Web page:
downtown ChicagoDowntown ChicagoPhoto: Chicago Man via FlickrBusinesses ought to consider locating in walkable, culturally diverse city centers because that’s where young workers want to be, according to some liberal commie rag printed on recycled draft cards. No, scratch that, this argument comes from the Harvard Business Review.

An article in the May issue opens with the news that United Airlines is moving its headquarters to downtown Chicago from the outer-ring suburb Elk Grove, while Quicken Loans plans to build headquarters in downtown Detroit. 

“These companies are getting a jump on a major cultural and demographic shift away from suburban sprawl,” writes Assistant Editor Ania Wieckowski. “The change is imminent, and businesses that don’t understand and plan for it may suffer in the long run.”

She finds that both young workers and retiring baby boomers want neighborhoods that offer shops, parks, schools, arts centers, and the like. The same preference holds for compact suburban cores, so it’s not as if every business in Chicago needs to find space in the downtown Loop. There’s data behind this: In the last U.S. census, 64 percent of college-educated 25- to 34-year-olds said they searched for a job after choosing the city where they wanted to live.

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It’s not just a matter of taste.  There are a lot of real problems associated with auto-dependent living, says Wieckowski.

“Studies in 2003 by the American Journal of Public Health and the American Journal of Health Promotion linked sprawl to rising obesity rates,” she writes. “… Research by behavioral economist Daniel Kahneman and his team shows that out of a number of daily activities, commuting has the most negative effect on people’s moods. And economists Bruno S. Frey and Alois Stutzer have found that commuters who live an hour away from work would need to earn 40% more money than they currently do to be as satisfied with their lives as noncommuters.”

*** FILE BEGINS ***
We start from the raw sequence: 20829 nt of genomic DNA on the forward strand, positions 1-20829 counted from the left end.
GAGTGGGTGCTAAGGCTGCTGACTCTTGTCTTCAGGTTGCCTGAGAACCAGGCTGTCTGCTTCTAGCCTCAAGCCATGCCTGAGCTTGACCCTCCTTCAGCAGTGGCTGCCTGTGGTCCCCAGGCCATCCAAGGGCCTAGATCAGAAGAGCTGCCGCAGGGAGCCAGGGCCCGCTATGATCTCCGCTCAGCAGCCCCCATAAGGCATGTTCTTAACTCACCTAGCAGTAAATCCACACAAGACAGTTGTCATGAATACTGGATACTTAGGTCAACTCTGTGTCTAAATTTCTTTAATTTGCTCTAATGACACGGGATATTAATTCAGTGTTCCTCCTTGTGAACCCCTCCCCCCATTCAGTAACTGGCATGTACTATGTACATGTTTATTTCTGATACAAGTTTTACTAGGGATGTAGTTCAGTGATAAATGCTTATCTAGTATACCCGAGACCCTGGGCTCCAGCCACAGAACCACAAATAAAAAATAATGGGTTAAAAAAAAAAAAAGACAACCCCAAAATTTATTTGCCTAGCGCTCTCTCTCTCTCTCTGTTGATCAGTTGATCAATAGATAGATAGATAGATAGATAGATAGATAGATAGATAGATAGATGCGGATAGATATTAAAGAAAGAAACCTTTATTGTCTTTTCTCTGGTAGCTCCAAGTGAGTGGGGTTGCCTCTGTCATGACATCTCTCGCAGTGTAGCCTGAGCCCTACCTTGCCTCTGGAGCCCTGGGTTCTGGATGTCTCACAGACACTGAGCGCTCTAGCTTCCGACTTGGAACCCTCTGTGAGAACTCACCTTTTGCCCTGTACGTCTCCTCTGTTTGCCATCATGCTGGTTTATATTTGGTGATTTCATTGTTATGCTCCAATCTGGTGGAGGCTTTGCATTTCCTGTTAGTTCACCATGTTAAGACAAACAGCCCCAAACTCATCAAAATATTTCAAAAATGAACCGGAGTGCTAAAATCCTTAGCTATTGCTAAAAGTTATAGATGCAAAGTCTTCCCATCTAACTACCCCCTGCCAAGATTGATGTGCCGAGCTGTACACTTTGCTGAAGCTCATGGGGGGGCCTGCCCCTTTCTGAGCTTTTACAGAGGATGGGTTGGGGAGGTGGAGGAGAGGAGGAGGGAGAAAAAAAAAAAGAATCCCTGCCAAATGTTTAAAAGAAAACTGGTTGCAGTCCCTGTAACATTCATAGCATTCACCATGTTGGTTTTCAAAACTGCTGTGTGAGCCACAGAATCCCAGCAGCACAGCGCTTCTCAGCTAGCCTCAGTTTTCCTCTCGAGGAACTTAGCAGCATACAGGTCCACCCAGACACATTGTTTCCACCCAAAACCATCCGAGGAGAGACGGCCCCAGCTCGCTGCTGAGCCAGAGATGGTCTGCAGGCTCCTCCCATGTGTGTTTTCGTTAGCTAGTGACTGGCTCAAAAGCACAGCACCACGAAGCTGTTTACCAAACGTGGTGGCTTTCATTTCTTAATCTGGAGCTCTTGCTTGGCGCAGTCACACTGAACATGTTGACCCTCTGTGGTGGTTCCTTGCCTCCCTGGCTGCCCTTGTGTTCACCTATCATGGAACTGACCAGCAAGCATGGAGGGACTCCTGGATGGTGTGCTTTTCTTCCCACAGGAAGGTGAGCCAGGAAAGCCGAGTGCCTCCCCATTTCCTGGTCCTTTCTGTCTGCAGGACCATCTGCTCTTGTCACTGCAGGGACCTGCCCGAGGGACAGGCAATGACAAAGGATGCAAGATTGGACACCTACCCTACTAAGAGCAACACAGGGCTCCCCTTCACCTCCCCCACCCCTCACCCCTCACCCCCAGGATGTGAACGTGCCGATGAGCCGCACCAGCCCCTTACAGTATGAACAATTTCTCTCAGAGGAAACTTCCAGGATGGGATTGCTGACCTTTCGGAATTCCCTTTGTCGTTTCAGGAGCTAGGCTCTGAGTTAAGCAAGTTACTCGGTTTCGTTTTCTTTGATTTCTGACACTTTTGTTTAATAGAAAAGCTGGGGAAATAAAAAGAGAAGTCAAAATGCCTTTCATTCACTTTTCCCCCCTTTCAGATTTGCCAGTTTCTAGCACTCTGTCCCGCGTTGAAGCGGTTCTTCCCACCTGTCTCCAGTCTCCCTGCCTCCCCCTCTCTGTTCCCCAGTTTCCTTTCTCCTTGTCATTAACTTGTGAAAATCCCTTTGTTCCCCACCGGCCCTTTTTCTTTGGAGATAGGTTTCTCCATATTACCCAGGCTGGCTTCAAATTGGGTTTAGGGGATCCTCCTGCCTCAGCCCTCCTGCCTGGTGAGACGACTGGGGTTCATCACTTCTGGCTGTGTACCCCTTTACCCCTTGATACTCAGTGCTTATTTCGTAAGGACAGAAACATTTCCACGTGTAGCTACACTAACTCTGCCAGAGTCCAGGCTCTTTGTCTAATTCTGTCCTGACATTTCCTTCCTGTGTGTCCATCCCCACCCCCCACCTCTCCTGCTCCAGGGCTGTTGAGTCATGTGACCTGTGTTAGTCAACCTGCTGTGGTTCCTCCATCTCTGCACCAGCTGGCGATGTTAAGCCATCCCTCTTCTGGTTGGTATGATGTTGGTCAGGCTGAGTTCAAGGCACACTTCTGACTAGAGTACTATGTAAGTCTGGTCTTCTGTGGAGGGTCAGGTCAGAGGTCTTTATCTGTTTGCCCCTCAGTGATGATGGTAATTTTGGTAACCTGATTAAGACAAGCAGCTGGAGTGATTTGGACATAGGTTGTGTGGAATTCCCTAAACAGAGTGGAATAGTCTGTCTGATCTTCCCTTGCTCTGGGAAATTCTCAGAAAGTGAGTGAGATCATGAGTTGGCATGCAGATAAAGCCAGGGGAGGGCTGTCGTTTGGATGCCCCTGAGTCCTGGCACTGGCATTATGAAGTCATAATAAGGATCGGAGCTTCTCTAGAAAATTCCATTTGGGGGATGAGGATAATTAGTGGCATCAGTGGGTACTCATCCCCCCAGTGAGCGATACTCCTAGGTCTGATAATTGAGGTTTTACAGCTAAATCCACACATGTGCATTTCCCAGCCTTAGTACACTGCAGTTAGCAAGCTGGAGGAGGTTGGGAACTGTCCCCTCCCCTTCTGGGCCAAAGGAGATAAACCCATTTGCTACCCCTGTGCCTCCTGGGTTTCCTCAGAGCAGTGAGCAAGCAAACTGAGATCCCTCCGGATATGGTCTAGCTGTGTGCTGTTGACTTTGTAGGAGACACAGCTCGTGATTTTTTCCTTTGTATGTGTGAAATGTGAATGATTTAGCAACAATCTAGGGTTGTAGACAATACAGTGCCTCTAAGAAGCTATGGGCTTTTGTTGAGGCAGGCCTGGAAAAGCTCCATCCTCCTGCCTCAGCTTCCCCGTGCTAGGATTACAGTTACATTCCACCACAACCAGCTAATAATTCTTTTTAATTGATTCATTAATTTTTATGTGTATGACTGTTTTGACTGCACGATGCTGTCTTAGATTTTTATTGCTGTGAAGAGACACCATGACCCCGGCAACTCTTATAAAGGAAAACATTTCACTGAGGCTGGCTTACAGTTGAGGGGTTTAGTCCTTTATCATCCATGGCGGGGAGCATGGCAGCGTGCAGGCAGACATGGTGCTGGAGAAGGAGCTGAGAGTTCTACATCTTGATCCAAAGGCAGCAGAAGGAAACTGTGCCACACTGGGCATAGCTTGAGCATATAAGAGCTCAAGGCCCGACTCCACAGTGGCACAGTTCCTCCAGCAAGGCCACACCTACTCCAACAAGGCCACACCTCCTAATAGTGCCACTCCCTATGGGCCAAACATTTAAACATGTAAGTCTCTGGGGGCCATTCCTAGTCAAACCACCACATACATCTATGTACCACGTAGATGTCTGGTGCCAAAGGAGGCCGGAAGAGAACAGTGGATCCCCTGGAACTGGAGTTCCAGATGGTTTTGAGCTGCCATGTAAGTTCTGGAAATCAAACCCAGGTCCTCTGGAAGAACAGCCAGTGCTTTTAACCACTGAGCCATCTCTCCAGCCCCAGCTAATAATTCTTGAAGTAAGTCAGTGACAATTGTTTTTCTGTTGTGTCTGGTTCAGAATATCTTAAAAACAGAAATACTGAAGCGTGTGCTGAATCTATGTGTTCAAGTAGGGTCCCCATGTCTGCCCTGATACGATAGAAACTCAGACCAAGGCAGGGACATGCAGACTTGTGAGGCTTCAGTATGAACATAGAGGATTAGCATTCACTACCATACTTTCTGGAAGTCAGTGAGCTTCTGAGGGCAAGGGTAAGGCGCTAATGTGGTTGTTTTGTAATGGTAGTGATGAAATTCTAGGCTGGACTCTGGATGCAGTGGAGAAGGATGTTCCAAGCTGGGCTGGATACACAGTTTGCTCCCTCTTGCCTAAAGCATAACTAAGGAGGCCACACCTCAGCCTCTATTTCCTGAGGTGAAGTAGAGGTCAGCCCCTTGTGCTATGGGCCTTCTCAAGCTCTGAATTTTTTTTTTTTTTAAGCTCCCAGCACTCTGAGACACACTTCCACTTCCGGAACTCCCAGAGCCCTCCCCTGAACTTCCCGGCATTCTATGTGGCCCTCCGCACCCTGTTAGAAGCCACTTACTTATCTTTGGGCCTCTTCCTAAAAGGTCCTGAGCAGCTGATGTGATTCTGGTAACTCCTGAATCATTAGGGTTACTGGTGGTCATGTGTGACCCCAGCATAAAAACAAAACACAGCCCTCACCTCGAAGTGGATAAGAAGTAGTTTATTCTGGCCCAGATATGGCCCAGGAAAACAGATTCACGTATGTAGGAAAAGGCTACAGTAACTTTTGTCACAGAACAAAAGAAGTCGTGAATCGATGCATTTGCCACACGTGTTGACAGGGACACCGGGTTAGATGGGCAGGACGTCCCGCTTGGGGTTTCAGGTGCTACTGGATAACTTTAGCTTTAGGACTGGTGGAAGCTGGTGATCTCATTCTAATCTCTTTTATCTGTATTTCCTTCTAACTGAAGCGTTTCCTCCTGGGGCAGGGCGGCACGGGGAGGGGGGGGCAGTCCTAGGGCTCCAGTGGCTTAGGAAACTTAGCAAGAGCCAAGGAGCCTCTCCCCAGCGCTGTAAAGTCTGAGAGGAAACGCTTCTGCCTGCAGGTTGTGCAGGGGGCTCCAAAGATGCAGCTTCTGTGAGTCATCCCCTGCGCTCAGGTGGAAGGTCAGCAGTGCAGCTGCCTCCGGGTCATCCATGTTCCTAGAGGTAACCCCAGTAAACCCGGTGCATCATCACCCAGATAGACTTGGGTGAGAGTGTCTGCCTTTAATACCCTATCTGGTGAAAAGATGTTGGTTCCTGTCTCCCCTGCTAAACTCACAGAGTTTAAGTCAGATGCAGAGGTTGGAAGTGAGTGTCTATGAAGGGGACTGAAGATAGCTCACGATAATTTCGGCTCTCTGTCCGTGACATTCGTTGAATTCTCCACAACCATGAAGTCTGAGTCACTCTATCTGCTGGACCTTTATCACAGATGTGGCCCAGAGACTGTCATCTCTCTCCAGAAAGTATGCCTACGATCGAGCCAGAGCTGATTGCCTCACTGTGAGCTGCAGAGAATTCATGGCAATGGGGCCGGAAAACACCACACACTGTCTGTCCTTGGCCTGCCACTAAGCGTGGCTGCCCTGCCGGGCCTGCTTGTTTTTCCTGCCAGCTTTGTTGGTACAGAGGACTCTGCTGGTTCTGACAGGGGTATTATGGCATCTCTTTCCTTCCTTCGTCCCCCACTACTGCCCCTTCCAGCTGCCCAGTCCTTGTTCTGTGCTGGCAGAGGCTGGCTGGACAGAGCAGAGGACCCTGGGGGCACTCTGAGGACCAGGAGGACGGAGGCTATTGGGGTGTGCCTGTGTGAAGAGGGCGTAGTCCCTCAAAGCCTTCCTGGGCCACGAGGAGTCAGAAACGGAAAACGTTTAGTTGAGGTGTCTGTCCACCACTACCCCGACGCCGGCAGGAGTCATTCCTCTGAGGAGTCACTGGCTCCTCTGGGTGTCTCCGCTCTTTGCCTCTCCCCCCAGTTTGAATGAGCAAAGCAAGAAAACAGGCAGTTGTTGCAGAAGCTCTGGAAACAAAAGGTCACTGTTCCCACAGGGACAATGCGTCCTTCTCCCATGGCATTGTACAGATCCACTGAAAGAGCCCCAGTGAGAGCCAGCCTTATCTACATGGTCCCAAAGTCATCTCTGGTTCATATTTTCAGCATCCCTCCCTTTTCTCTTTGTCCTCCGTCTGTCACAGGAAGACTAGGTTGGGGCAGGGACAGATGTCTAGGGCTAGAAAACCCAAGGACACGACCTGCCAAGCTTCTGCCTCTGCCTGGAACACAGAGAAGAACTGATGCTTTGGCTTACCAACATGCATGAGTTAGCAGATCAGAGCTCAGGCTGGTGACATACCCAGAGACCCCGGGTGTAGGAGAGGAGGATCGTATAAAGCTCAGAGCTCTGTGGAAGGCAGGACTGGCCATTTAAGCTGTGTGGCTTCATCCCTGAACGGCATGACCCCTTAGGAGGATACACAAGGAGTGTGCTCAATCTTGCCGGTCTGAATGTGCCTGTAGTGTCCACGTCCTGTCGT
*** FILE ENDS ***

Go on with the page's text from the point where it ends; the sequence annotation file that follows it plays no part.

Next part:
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Wieckowski quotes Robert Fishman, a University of Michigan urban planning professor: “In the 1950s, suburbs were the future. The city was then seen as a dingy environment. But today it’s these urban neighborhoods that are exciting and diverse and exploding with growth.”

This is great stuff, and not just because it comes from a respected, clean-cut publication. Urban-minded employees can only do so much if their jobs require them to commute to the outskirts. Successful city centers require more than condos and retail shops-they need major employers.

My one-time hometown of Grand Rapids, Mich. (metro population 770,000), is a perfect case study. There’s a fair bit of urban redevelopment and it’s got loads of creative types building civic culture through things like the public contest ArtPrize. Yet all of the region’s largest businesses-which include Amway, Wolverine, and the furniture maker Steelcase–are headquartered on the suburban fringe. The only large employers downtown are the government buildings. If more executives locate their companies downtown to attract new talent, as HBR advises, they can provide a major boost for compact urban designs, and all the social benefits they bring.